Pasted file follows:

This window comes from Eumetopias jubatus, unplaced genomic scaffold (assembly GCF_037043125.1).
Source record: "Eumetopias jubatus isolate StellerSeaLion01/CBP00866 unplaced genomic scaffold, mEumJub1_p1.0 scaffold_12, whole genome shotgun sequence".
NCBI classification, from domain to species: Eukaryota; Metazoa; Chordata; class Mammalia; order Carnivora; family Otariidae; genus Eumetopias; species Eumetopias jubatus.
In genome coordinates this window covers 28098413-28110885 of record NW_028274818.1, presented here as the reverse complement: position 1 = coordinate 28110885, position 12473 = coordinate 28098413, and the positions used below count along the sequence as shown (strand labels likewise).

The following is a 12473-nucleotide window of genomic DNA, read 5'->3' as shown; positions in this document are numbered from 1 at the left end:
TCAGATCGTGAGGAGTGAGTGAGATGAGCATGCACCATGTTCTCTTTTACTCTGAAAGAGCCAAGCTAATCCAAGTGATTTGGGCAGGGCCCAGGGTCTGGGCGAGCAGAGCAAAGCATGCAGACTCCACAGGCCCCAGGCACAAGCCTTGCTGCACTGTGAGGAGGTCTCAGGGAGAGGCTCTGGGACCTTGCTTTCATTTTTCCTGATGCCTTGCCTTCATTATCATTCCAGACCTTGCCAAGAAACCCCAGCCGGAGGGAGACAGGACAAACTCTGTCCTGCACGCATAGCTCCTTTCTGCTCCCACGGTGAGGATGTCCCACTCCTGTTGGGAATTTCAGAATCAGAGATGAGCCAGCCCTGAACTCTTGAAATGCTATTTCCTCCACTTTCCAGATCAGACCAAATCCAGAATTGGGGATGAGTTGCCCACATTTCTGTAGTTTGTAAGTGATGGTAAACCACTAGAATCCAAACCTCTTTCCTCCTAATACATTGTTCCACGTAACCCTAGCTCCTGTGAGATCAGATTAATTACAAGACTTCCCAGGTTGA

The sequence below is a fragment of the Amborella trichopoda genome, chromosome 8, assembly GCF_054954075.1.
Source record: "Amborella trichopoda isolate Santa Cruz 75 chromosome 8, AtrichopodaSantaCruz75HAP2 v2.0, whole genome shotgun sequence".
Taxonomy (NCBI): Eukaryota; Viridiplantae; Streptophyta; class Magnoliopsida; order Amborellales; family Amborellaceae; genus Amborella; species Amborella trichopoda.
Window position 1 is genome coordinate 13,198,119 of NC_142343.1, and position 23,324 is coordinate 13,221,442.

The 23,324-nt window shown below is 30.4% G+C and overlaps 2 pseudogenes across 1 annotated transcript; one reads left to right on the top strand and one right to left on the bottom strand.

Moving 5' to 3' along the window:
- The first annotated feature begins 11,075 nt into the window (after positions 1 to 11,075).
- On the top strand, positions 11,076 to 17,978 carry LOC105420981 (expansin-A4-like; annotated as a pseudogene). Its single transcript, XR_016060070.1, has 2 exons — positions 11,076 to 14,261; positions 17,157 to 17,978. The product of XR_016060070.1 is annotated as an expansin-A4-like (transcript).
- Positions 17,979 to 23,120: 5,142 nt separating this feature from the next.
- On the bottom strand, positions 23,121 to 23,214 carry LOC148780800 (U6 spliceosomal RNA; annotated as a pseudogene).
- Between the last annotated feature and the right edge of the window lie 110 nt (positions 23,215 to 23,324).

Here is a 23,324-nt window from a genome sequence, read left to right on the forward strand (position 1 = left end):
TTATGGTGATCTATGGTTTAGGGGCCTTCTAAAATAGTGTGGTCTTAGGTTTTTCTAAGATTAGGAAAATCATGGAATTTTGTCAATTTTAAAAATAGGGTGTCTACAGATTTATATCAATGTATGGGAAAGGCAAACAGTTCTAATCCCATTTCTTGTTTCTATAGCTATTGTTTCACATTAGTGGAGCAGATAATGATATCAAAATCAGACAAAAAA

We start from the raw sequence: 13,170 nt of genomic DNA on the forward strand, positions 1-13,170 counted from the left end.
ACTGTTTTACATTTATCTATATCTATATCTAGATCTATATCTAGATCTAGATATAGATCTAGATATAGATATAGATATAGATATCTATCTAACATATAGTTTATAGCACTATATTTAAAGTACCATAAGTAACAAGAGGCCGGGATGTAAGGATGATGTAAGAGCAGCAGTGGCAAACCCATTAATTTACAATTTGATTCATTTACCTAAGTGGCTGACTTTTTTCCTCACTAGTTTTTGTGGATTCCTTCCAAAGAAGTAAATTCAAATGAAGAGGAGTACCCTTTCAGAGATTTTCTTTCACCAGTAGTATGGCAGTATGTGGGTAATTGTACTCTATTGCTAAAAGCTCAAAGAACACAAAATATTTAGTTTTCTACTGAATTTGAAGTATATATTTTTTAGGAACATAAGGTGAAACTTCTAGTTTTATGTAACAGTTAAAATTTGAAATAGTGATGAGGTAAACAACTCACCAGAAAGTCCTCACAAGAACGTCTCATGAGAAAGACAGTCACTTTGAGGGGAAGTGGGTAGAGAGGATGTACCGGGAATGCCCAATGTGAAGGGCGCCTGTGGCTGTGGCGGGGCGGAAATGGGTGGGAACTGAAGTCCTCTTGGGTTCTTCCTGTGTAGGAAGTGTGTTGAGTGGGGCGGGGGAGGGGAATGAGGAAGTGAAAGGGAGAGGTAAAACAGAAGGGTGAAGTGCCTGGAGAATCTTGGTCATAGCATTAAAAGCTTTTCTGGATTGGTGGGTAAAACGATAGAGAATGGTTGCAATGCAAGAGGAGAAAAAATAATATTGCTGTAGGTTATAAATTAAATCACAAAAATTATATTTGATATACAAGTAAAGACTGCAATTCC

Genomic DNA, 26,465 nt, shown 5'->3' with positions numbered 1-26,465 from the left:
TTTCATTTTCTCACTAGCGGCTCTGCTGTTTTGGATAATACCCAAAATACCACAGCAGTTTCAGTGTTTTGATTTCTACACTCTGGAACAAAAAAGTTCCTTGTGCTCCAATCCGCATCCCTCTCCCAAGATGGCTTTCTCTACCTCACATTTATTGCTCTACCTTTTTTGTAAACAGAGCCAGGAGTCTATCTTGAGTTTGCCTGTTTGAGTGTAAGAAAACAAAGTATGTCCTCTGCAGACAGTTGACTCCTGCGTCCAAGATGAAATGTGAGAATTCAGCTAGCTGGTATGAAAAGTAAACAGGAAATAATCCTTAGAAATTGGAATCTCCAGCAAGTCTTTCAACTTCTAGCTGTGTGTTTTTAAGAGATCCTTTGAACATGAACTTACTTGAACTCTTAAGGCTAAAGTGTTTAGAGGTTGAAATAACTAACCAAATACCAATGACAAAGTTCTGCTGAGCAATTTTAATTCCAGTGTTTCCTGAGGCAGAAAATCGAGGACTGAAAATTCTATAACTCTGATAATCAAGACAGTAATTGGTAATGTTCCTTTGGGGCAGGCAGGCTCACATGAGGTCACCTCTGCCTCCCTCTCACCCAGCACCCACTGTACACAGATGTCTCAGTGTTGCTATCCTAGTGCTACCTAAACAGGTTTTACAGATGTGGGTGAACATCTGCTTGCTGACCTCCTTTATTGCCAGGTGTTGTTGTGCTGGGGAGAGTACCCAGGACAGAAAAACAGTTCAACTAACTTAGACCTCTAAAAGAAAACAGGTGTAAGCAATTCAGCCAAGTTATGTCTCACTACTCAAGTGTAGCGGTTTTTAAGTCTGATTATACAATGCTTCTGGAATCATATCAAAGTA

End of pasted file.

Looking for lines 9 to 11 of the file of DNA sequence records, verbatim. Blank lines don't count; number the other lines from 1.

Taxonomy (NCBI): Eukaryota; Viridiplantae; Streptophyta; class Magnoliopsida; order Amborellales; family Amborellaceae; genus Amborella; species Amborella trichopoda.
Window position 1 is genome coordinate 13,198,119 of NC_142343.1, and position 23,324 is coordinate 13,221,442.

The 23,324-nt window shown below is 30.4% G+C and overlaps 2 pseudogenes across 1 annotated transcript; one reads left to right on the top strand and one right to left on the bottom strand.